House prices fell by the biggest margin on record in the first quarter of the year on weak demand due to high unemployment and government measures to force banks to write down the value of the property on their books.
According to figures released Thursday by the National Statistics Institute (INE), home prices dropped 12.6 percent in the first quarter from the same period a year earlier. That was the biggest fall since the INE started the current series in 2007. Compared with the last quarter of 2011, prices declined 5.0 percent.
Prices of new homes in the quarter fell 11.8 percent, while those for existing homes were down 13.3 percent. Prices have fallen 25.6 percent from their peak in the second quarter of 2007.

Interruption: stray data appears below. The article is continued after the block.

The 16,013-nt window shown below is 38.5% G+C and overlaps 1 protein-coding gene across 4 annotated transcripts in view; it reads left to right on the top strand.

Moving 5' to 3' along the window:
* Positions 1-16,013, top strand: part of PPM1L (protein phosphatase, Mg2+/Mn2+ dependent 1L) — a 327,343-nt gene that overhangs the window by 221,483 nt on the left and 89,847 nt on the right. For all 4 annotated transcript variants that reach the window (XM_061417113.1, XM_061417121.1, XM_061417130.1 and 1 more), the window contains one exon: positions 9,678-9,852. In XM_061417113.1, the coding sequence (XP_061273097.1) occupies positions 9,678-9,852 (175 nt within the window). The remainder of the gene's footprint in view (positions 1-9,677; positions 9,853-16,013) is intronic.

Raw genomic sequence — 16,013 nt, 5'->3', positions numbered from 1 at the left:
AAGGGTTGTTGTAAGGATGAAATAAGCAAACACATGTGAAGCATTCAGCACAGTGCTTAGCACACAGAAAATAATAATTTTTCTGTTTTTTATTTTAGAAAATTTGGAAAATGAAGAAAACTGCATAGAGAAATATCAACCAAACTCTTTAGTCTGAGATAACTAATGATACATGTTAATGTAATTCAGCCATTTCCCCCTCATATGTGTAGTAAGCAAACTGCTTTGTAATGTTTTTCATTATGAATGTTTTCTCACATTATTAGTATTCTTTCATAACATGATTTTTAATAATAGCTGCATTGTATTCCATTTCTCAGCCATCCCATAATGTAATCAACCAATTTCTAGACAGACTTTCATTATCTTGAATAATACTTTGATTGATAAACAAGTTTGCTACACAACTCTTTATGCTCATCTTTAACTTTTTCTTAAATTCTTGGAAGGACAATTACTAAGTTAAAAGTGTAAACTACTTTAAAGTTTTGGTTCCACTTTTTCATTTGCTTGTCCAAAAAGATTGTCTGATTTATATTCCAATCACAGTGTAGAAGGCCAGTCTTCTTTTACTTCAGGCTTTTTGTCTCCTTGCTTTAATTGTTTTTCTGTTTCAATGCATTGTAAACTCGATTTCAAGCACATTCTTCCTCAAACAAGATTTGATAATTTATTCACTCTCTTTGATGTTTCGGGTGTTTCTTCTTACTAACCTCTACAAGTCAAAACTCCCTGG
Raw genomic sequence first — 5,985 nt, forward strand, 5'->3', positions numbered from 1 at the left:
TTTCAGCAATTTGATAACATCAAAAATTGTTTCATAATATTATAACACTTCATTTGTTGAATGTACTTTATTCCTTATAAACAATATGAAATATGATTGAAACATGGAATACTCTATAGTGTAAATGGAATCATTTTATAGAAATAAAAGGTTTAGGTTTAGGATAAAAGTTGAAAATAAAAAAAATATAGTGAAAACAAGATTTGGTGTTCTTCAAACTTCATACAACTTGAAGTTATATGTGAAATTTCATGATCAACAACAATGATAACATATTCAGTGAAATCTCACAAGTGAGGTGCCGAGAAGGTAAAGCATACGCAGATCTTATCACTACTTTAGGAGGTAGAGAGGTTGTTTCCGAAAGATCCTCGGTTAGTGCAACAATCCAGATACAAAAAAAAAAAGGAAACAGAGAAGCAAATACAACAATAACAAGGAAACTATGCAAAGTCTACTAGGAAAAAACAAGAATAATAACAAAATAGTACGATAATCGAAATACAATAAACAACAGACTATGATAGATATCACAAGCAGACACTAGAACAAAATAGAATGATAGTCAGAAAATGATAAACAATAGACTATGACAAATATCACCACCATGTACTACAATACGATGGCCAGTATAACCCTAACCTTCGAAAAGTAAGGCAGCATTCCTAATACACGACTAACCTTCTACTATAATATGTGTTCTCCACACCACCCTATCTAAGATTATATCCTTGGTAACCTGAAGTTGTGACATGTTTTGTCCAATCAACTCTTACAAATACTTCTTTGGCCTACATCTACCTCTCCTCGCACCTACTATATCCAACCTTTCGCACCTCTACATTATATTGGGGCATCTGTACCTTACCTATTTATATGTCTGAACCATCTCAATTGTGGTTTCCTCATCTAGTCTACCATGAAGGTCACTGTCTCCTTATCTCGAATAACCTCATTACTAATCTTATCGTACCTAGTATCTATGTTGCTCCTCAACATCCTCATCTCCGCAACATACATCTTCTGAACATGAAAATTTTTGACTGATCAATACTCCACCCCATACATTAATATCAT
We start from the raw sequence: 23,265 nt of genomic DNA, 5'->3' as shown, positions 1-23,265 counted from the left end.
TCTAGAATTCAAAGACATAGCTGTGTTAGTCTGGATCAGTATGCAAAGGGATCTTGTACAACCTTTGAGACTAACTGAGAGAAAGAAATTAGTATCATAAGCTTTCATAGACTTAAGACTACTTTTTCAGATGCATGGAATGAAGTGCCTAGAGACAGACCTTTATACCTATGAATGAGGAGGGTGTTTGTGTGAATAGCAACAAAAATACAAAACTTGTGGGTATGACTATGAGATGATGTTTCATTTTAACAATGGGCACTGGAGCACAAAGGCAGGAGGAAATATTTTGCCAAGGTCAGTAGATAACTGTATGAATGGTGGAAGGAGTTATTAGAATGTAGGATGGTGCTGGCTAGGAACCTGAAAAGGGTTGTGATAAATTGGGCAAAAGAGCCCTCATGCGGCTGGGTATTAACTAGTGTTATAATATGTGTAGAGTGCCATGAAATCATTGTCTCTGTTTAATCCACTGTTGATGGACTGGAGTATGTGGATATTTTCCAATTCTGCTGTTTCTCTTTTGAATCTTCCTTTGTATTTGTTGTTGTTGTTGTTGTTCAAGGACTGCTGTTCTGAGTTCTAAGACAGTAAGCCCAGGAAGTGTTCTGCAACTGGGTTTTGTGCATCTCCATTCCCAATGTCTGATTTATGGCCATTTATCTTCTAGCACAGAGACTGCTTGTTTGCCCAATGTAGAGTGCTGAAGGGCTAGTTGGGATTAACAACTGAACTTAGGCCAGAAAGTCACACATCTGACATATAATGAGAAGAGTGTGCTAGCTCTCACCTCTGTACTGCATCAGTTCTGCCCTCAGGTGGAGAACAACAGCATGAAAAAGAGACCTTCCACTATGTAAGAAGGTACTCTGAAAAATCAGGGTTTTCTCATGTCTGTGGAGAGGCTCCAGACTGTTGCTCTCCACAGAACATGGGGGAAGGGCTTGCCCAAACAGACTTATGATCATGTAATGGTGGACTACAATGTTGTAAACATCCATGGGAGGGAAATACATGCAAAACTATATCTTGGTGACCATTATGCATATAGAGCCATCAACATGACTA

Unemployment currently stands at over 24 percent, more than double the average in the European Union. The jobless rate is set to rise further this year when the government expects the economy to shrink by 1.7 percent.
“The state of the economy and government measures to force banks to set aside more provisions [for real estate assets] are accelerating the drop in home prices, Bloomberg quoted Fernando Encinar, the head of research at the idealist.com property website as saying. “This trend will continue over coming quarter as homeowners have no other option than to cut asking prices if they want to sell.”